Oronce Fine

Fine was a French polymath, accomplished in mathematics, astronomy, fortification strategy, graphic design, and cartography.

Born in Briançon, the son and grandson of physicians, he was educated at the Collège de Navarre, Paris, and obtained a degree in medicine in 1522. In 1531, he was appointed to the chair of mathematics at the Collège Royal (the present Collège de France), founded by Francis I of France, where he taught until his death.

His Protomathesis (1532), includes four parts that cover most of Fine’s work on arithmetic, surveying, cosmography (Cosmographia sive De Mundi Sphaera, dated 1530), and “dialing”. On the verso of the title-page Fine is also acknowledged as the creator of the many woodcuts that illustrate the work: outline diagrams, an alphabet, surveying operations, scientific instruments – including a clepsydra, or water-clock which Fine invented – and a self-portrait of the author.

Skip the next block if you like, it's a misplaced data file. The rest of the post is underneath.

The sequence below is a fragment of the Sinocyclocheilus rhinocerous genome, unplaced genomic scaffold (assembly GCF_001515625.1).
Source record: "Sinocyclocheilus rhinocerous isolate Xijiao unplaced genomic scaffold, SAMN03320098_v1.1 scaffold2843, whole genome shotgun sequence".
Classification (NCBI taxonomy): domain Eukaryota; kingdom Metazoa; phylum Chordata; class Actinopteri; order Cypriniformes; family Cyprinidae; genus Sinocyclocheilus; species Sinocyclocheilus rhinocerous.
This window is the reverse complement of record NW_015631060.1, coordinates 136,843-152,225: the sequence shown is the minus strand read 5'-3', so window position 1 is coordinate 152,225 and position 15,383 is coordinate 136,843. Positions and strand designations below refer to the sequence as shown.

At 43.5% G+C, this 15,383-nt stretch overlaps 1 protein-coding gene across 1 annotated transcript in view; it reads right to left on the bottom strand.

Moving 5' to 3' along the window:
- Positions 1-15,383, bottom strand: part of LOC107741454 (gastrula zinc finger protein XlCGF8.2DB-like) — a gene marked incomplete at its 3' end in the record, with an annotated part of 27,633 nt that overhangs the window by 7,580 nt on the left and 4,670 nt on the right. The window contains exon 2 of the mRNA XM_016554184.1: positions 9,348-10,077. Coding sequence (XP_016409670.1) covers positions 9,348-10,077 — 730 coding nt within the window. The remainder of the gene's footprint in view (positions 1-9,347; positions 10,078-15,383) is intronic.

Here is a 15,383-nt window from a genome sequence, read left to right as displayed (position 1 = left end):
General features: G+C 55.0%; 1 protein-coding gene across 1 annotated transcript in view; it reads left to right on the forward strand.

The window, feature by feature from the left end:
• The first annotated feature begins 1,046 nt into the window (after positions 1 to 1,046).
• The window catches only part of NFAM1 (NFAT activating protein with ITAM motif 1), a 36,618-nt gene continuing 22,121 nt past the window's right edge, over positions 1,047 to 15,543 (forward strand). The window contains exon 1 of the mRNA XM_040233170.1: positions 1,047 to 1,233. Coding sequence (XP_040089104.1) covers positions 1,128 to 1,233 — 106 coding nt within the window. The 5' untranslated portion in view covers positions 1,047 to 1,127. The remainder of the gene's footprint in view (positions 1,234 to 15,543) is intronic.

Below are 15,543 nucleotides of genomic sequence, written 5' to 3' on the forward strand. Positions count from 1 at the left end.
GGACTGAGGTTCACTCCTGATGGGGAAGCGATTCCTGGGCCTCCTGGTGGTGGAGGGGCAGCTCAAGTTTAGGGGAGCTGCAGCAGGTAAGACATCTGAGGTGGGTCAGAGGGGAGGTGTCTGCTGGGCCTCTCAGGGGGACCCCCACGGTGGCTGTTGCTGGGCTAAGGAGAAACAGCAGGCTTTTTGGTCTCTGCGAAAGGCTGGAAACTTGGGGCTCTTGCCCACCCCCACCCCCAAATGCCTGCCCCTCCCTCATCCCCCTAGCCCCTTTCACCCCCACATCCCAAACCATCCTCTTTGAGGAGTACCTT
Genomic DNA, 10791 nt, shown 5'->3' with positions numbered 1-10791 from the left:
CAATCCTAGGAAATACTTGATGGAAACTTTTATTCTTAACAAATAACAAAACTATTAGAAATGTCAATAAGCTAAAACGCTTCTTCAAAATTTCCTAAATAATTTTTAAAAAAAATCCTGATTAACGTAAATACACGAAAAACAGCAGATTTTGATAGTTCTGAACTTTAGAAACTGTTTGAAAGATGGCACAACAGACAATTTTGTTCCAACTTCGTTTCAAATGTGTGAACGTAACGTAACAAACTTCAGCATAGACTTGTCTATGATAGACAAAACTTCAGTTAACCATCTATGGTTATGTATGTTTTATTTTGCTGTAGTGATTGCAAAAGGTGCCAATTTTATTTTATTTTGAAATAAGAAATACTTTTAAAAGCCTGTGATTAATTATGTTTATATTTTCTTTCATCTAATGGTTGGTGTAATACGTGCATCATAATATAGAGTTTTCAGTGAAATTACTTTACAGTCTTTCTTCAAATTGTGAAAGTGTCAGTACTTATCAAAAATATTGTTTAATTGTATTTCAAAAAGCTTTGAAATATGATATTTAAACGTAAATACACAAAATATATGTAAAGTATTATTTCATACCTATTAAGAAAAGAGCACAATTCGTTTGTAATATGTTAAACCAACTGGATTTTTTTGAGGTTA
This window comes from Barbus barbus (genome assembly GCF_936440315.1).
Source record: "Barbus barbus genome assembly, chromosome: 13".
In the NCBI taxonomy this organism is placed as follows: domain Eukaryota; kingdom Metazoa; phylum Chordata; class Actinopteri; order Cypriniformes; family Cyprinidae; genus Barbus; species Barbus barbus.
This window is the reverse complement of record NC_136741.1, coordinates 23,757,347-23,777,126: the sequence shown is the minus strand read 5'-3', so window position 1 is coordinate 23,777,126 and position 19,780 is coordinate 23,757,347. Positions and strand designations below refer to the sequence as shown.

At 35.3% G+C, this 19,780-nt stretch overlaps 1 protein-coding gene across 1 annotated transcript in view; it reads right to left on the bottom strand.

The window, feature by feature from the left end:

Fine’s first published map, Nova Totius Galliae Descriptio (1525), is the first map of France, printed in France, by Simon de Colline in Paris. But, he is best known for his double-cordiform or double-heart-shaped world map on a polar projection, and subsequently frequently used by other cartographers, such as Gerardus Mercator. Oronce Fine’s maps are particularly notable for his attempts to reconcile the discoveries in the New World with old medieval legends and information (derived from Ptolemy) regarding the Orient.